This is a part of our Cambodia forums to chat about anything Cambodia-related. This discussion forum is at the top of our site because it's usually the busiest part of the expat community chatter with random topics on just about everything, including expat life, Khmer politics, Cambodian blogs we have or have come across, or whatever else our members want to discuss. Whether you're an expatriate, tourist, Cambodian or random traveler just passing through South East Asia, you are welcome to talk about anything or start new topics yourselves.
I agree with you 100% Taabarang, about possessions and social standing. I worked my arse off in construction for 30 years in Oz. Made good money, had all the toys, good looking girl, lots of "mates", I got jaded with the lifestyle and started suffering from the black dog. I moved here for the simple life and that has made me happy again. One of my mates asked me how my life is different here to back in Oz.He also has a fairly affluent lifestyle there. My reply was to say in a lot of ways life isn't all that different, except its a lot simpler. Then I sent him a picture of my washing machine ( my girlfriends legs in a blue bucket), my stove ( single burner direct on to a 2.5kg gas bottle), my T.V ( shit, they haven't had cathode ray tv's in Oz for 10 years!) my transport ( a photo of my feet) my electricity bill for one month ( $9.75 as compared to my last one in Oz of $220 odd) a sign in front of Sky Bar advertising its all day happy hour with draft beer @ 50c and cocktails from $2.50, a picture of my girl and I and our mates, at the first birthday party of my tuk tuk driving mates daughter and a picture of the beach bar/guesthouse I was managing at the time.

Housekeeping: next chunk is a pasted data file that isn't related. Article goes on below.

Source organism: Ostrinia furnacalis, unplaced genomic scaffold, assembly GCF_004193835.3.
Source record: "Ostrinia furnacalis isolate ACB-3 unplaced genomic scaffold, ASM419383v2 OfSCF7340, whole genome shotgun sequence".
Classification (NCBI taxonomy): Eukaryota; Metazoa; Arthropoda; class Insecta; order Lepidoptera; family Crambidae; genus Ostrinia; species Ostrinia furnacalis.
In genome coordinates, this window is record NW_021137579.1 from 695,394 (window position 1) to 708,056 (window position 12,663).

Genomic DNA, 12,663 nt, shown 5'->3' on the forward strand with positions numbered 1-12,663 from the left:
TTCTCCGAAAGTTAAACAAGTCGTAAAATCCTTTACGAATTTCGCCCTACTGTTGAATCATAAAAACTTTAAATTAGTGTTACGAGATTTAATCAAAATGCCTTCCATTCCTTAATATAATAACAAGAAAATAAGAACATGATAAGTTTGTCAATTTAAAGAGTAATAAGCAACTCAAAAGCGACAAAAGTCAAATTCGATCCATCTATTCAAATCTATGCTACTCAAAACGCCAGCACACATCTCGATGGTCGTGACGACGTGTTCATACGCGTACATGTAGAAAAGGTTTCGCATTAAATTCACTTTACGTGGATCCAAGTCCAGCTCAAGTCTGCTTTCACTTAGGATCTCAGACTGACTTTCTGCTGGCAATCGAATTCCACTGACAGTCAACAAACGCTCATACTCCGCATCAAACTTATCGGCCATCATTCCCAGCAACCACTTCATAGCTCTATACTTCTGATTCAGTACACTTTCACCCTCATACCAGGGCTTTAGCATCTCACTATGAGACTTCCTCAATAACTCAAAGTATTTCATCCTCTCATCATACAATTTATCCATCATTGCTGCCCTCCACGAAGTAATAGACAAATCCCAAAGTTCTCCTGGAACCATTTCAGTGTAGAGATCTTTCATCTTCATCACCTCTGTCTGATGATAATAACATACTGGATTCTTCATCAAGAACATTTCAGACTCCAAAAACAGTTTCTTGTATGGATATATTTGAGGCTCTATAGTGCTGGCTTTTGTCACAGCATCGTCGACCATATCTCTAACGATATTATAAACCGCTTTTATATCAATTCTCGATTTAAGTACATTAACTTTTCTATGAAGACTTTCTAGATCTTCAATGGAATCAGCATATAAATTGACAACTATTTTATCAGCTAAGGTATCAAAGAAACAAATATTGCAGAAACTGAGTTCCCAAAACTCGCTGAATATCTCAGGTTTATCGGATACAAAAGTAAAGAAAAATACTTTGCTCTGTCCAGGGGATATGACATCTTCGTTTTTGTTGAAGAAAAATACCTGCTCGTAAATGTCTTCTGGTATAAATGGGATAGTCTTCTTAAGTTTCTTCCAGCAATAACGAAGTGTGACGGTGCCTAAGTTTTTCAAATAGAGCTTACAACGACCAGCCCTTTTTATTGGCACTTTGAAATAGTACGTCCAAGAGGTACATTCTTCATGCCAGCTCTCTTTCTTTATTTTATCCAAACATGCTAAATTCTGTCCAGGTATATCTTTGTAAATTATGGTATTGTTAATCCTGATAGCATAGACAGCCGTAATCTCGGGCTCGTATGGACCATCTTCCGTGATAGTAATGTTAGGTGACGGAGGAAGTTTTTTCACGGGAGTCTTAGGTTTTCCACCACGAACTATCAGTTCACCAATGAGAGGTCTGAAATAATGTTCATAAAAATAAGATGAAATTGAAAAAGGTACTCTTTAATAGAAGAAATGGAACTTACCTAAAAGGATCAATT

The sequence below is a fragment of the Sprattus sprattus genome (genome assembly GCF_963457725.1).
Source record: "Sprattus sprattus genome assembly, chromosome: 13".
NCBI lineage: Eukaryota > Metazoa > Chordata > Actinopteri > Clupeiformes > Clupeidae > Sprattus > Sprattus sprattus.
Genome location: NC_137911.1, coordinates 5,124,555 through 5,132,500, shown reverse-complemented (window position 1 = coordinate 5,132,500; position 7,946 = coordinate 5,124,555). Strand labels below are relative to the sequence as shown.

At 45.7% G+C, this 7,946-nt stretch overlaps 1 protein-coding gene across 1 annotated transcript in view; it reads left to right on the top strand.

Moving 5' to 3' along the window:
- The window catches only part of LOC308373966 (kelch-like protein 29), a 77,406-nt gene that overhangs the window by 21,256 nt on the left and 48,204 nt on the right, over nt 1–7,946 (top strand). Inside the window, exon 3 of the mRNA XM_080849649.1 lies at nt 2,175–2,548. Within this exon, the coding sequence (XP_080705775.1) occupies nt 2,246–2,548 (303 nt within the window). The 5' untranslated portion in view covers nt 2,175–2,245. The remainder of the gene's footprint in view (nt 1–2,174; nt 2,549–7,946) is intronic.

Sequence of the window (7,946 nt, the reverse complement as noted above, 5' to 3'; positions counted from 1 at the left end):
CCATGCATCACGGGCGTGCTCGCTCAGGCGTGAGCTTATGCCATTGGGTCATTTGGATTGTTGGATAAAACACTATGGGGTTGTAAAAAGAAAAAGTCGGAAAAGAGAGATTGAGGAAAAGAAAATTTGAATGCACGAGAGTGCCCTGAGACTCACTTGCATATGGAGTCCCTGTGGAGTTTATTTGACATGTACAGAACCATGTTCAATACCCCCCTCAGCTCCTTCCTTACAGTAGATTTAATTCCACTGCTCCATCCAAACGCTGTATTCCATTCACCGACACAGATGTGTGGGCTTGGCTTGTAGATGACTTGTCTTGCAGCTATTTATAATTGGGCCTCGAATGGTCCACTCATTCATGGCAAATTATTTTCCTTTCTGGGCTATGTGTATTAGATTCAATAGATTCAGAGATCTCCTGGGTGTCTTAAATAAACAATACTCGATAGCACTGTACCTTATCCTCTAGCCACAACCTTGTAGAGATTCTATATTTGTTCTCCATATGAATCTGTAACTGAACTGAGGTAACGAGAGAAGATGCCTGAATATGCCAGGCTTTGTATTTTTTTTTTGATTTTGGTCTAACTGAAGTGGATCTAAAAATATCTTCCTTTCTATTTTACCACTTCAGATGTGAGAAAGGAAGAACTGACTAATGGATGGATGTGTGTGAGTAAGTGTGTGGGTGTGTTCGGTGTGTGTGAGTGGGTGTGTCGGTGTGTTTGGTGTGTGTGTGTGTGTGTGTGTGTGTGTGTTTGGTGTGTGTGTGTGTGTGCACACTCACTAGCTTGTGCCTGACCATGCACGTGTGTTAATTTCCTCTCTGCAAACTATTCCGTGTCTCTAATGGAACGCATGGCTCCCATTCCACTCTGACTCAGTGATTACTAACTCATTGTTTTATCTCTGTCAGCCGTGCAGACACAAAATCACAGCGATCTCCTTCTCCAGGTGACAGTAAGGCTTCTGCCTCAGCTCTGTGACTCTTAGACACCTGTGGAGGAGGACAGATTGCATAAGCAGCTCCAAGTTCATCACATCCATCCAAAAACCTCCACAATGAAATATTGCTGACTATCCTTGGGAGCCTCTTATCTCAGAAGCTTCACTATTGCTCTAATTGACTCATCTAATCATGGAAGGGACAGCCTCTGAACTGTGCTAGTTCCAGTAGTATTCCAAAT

He has almost finished his contract and is moving over in October!
This lifestyle isn't what everyone is searching for, I acknowledge that, but it works for me and obviously you too. More power to ya mate!
I will answer with a fuller biography when my computer has more battery time. But essentially what I like about my neighbors is how resilient they are. They don't worry if they will have a new lexus next year or if they will have the latest ipad. They worry if it will rain enough so that they can feed their family or if maybe they can go to a "kru khmai" instead of a more expensive doctor in Kampong Cham. Real dilemmas create real character and real problems create the kind of people I like to call friends. Ain't nobody here slumming this is the real thing.
As my old Cajun bait seller used to say, "I opes you luck.
StroppyChops wrote:Personally (and sincerely) I'd love to read a professionally written bio on taabarang and Hotdigr and their experiences that brought them to Cambodge, and life since.
There are so many backpacker types writing of their experiences living like a rural Khmer local for 3-6 months and then moving on, which isn't near enough to get the full experience anywhere. Sounds like taabarang is one of the few who really know what it's like. His story would be an interesting read.